It really doesn’t matter what you do between Christmas and New Year’s, it is what you do between New Year’s and Christmas that counts.

Be the life of the party!

I want you to be the life of the party and enjoy whatever goodies are provided at holiday events. Don’t be the person at a holiday party who just orders the salad and skips dessert while everyone else is enjoying the best of the season.

I personally live by the concept that when you are on your own, eat your best and when you are with others, have more flexibility. It is far easier to make the healthiest choices when you are packing your lunch for work or preparing a typical, mid-week family meal for supper. It makes no sense to me to eat poorly on your own and then try to use constraint when you have little control over the menu while eating out or enjoying food at a friend’s house.

During the holiday season and as the new year approaches, remember to be flexible and find balance between guilt-free eating and healthy nutrition habits. This really is the recipe for success.

Andrea Holwegner is president of Health Stand Nutrition Consulting Inc. Visit www.healthstandnutrition.com and www.chocoholicdietitian.com or phone 403-262-3466 for more information on personalized nutrition counselling, seminars and to subscribe to our blog or free monthly ezine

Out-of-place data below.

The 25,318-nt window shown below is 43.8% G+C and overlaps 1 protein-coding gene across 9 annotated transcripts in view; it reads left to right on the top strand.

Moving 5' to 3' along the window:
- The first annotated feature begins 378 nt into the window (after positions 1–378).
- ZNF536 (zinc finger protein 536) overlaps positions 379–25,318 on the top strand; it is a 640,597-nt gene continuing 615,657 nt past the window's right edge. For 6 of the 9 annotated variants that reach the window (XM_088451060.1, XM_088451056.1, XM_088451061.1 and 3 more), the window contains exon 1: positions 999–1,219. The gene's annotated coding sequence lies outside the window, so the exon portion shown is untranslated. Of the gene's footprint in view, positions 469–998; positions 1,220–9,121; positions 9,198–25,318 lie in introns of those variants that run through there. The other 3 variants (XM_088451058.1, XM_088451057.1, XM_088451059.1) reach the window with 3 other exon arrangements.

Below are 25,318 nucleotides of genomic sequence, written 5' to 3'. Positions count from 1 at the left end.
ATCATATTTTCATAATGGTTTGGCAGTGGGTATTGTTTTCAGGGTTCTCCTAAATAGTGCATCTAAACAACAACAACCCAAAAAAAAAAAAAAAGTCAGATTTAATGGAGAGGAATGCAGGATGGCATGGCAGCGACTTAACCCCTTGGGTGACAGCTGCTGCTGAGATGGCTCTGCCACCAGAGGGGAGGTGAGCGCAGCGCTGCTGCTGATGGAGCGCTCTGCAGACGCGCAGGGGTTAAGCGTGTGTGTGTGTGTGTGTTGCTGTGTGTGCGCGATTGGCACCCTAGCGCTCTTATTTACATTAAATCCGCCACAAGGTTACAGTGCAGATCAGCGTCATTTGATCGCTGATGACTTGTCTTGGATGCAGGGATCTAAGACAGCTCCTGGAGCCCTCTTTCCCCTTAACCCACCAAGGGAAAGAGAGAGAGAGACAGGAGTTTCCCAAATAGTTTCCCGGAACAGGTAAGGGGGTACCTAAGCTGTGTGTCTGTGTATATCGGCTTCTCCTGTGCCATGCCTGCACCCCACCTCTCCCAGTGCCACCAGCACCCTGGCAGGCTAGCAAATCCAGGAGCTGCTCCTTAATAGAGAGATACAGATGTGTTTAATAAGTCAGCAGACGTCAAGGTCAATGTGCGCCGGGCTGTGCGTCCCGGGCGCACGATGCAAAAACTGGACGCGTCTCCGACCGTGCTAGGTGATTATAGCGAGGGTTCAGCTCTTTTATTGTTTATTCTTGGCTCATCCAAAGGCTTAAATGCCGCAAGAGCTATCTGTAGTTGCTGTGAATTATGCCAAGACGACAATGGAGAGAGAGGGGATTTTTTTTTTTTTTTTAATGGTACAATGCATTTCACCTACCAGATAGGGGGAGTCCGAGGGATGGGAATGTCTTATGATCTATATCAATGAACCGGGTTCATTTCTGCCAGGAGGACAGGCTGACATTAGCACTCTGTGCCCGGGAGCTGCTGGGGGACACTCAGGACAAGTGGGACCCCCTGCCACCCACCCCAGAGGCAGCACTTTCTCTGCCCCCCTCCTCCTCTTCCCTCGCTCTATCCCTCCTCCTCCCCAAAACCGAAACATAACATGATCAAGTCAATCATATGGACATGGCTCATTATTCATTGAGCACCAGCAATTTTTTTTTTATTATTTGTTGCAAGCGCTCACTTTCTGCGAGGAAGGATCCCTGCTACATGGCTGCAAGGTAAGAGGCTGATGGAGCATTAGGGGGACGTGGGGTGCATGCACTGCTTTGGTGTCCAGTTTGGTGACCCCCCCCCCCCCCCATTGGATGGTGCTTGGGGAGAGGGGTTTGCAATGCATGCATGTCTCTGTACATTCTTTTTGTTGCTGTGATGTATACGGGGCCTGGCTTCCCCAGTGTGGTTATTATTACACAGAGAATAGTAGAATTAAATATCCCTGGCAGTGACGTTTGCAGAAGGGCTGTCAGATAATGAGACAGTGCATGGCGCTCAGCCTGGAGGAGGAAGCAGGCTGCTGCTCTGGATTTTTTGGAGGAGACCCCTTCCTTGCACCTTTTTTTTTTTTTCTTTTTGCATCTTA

Read more: http://www.calgaryherald.com/health/Find+balance+your+eating+habits/4018039/story.html#ixzz19iaEpjew

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Amy Floyd, Nutrition Counseling Client
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I am a family physician who sees patients with a myriad of eating concerns – from wanting to know how to plan healthy meals for active families, to weight loss, to eating disorders, and so on. I cannot recommend the Health Stand team highly enough. I have worked with (and been to!) other Dieticians in the past and too often find that they just ask for food logs and make suggestions that are easily obtained online or in books. The Dieticians at Health Stand offer much more than just telling clients what they “should be eating.” In contrast, the team really does more of a counselling practice, and they work hard to help their clients learn more about why their eating habits may be off track and not optimal for them, as well as helping people to effect change at a deep level that, most importantly, is sustainable for lifetime health.”
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“As a construction company, we select speakers who can relate to our industry and its employees. Andrea’s message was delivered with humor and empathy. She makes people feel as though they can make changes without leaving behind every favorite food. Andrea focused her presentation on healthy eating as a way to keep energy high throughout the day. This message and the way it was delivered resonated with our predominantly male, blue collar culture. I would highly recommend Andrea as a speaker for groups such as ours. She will get your message across without alienating anyone in your audience – which is a huge hurdle when trying to introduce a wellness program in the workplace!”
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Erin Kronstedt, Nutrition Counseling Client